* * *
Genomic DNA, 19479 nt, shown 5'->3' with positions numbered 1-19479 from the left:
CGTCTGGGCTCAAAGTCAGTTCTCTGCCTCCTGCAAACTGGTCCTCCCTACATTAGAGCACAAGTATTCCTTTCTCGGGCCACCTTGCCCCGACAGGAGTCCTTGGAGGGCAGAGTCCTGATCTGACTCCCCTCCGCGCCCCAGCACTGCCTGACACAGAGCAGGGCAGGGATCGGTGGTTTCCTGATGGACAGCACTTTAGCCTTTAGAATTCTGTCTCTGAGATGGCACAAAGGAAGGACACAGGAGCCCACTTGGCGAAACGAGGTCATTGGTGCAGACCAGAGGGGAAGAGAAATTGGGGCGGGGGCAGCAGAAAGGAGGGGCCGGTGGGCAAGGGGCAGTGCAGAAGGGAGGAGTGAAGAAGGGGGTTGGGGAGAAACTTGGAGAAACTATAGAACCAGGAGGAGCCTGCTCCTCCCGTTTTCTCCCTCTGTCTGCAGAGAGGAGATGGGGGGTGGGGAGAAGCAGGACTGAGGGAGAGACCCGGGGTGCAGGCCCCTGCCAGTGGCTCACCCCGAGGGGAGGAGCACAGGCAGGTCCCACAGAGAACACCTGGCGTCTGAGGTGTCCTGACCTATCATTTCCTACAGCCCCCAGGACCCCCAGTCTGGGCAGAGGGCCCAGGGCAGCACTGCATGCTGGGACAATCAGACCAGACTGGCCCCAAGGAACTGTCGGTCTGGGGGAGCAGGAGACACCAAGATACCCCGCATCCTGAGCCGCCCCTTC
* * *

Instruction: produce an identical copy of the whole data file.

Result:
Genomic DNA, 19479 nt, shown 5'->3' with positions numbered 1-19479 from the left:
CGTCTGGGCTCAAAGTCAGTTCTCTGCCTCCTGCAAACTGGTCCTCCCTACATTAGAGCACAAGTATTCCTTTCTCGGGCCACCTTGCCCCGACAGGAGTCCTTGGAGGGCAGAGTCCTGATCTGACTCCCCTCCGCGCCCCAGCACTGCCTGACACAGAGCAGGGCAGGGATCGGTGGTTTCCTGATGGACAGCACTTTAGCCTTTAGAATTCTGTCTCTGAGATGGCACAAAGGAAGGACACAGGAGCCCACTTGGCGAAACGAGGTCATTGGTGCAGACCAGAGGGGAAGAGAAATTGGGGCGGGGGCAGCAGAAAGGAGGGGCCGGTGGGCAAGGGGCAGTGCAGAAGGGAGGAGTGAAGAAGGGGGTTGGGGAGAAACTTGGAGAAACTATAGAACCAGGAGGAGCCTGCTCCTCCCGTTTTCTCCCTCTGTCTGCAGAGAGGAGATGGGGGGTGGGGAGAAGCAGGACTGAGGGAGAGACCCGGGGTGCAGGCCCCTGCCAGTGGCTCACCCCGAGGGGAGGAGCACAGGCAGGTCCCACAGAGAACACCTGGCGTCTGAGGTGTCCTGACCTATCATTTCCTACAGCCCCCAGGACCCCCAGTCTGGGCAGAGGGCCCAGGGCAGCACTGCATGCTGGGACAATCAGACCAGACTGGCCCCAAGGAACTGTCGGTCTGGGGGAGCAGGAGACACCAAGATACCCCGCATCCTGAGCCGCCCCTTC